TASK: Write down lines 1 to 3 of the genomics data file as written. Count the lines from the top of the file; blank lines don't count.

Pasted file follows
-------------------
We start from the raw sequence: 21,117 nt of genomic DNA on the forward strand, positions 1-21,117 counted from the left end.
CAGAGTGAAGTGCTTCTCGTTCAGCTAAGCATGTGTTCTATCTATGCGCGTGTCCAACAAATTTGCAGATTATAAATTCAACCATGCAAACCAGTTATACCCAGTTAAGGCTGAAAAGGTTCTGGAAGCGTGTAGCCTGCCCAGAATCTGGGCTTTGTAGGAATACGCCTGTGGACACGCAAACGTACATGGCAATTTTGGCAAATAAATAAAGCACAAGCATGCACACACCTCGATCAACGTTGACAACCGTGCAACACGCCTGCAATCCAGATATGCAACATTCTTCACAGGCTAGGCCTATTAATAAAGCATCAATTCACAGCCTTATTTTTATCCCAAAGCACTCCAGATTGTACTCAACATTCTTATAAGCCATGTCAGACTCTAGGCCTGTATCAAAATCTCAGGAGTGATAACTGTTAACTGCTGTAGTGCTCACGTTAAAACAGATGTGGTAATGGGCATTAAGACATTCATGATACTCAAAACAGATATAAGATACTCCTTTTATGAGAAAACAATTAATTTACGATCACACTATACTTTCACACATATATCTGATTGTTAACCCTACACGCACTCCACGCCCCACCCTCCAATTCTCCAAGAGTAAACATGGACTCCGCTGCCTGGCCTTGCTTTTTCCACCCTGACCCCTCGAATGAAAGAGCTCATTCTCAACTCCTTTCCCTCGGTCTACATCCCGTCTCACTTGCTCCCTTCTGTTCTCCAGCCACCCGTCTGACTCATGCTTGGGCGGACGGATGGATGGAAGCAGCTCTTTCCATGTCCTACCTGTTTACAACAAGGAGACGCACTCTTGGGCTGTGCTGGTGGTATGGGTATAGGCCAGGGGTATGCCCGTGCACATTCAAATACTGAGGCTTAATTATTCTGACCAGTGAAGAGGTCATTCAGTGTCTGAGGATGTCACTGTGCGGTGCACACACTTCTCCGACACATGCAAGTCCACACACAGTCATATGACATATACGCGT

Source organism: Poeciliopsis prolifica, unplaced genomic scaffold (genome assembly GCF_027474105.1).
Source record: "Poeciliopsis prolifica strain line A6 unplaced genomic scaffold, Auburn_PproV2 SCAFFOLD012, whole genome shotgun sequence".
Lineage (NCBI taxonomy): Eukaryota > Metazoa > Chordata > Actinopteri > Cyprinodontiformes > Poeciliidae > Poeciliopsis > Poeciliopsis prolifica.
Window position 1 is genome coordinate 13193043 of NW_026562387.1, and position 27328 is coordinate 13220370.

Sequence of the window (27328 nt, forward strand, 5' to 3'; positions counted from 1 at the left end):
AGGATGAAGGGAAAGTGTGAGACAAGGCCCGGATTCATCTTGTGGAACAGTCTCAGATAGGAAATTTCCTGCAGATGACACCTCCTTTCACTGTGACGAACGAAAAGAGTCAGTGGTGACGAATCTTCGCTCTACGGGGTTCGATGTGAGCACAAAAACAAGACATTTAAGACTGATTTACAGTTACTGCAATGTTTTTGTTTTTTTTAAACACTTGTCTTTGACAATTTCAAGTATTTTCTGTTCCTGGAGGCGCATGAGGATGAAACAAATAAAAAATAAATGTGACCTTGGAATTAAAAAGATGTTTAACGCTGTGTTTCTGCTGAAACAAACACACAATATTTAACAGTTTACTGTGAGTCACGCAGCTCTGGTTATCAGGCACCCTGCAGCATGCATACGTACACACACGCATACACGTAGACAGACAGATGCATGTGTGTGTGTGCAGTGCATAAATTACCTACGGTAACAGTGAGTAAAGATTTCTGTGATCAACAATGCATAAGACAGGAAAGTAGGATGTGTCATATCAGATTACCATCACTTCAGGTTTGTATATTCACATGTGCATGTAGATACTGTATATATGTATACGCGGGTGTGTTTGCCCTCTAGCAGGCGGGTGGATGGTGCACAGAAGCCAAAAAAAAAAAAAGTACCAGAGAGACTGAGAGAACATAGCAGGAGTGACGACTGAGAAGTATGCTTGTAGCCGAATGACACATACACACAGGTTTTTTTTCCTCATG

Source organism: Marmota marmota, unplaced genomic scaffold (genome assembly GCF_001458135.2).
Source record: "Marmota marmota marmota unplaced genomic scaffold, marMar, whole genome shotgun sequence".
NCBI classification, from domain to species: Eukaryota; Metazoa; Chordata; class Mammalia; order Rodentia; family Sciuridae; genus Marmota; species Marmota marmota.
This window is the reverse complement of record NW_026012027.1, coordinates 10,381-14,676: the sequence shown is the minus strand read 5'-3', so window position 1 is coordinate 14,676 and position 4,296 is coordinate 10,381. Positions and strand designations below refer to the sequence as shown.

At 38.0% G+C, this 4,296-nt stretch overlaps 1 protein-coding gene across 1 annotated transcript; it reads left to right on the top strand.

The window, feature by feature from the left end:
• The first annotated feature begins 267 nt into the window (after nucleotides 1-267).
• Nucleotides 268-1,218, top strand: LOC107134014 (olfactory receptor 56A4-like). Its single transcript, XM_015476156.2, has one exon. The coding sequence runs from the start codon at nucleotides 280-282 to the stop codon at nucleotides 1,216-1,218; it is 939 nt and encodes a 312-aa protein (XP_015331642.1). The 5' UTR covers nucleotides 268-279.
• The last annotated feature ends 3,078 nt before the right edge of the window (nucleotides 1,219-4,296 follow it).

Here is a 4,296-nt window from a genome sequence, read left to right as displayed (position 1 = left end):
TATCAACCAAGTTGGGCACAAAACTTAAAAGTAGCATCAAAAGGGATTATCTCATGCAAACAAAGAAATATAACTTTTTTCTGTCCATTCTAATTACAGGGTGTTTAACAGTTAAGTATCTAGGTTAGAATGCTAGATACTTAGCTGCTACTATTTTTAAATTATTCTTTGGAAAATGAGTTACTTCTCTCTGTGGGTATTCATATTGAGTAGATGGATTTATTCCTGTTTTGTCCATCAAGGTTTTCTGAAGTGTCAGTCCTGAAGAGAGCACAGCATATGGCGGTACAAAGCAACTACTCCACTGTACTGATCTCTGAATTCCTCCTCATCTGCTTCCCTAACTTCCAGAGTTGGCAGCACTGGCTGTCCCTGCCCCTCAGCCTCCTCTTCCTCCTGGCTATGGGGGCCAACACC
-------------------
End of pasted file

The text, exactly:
We start from the raw sequence: 21,117 nt of genomic DNA on the forward strand, positions 1-21,117 counted from the left end.
CAGAGTGAAGTGCTTCTCGTTCAGCTAAGCATGTGTTCTATCTATGCGCGTGTCCAACAAATTTGCAGATTATAAATTCAACCATGCAAACCAGTTATACCCAGTTAAGGCTGAAAAGGTTCTGGAAGCGTGTAGCCTGCCCAGAATCTGGGCTTTGTAGGAATACGCCTGTGGACACGCAAACGTACATGGCAATTTTGGCAAATAAATAAAGCACAAGCATGCACACACCTCGATCAACGTTGACAACCGTGCAACACGCCTGCAATCCAGATATGCAACATTCTTCACAGGCTAGGCCTATTAATAAAGCATCAATTCACAGCCTTATTTTTATCCCAAAGCACTCCAGATTGTACTCAACATTCTTATAAGCCATGTCAGACTCTAGGCCTGTATCAAAATCTCAGGAGTGATAACTGTTAACTGCTGTAGTGCTCACGTTAAAACAGATGTGGTAATGGGCATTAAGACATTCATGATACTCAAAACAGATATAAGATACTCCTTTTATGAGAAAACAATTAATTTACGATCACACTATACTTTCACACATATATCTGATTGTTAACCCTACACGCACTCCACGCCCCACCCTCCAATTCTCCAAGAGTAAACATGGACTCCGCTGCCTGGCCTTGCTTTTTCCACCCTGACCCCTCGAATGAAAGAGCTCATTCTCAACTCCTTTCCCTCGGTCTACATCCCGTCTCACTTGCTCCCTTCTGTTCTCCAGCCACCCGTCTGACTCATGCTTGGGCGGACGGATGGATGGAAGCAGCTCTTTCCATGTCCTACCTGTTTACAACAAGGAGACGCACTCTTGGGCTGTGCTGGTGGTATGGGTATAGGCCAGGGGTATGCCCGTGCACATTCAAATACTGAGGCTTAATTATTCTGACCAGTGAAGAGGTCATTCAGTGTCTGAGGATGTCACTGTGCGGTGCACACACTTCTCCGACACATGCAAGTCCACACACAGTCATATGACATATACGCGT

Source organism: Poeciliopsis prolifica, unplaced genomic scaffold (genome assembly GCF_027474105.1).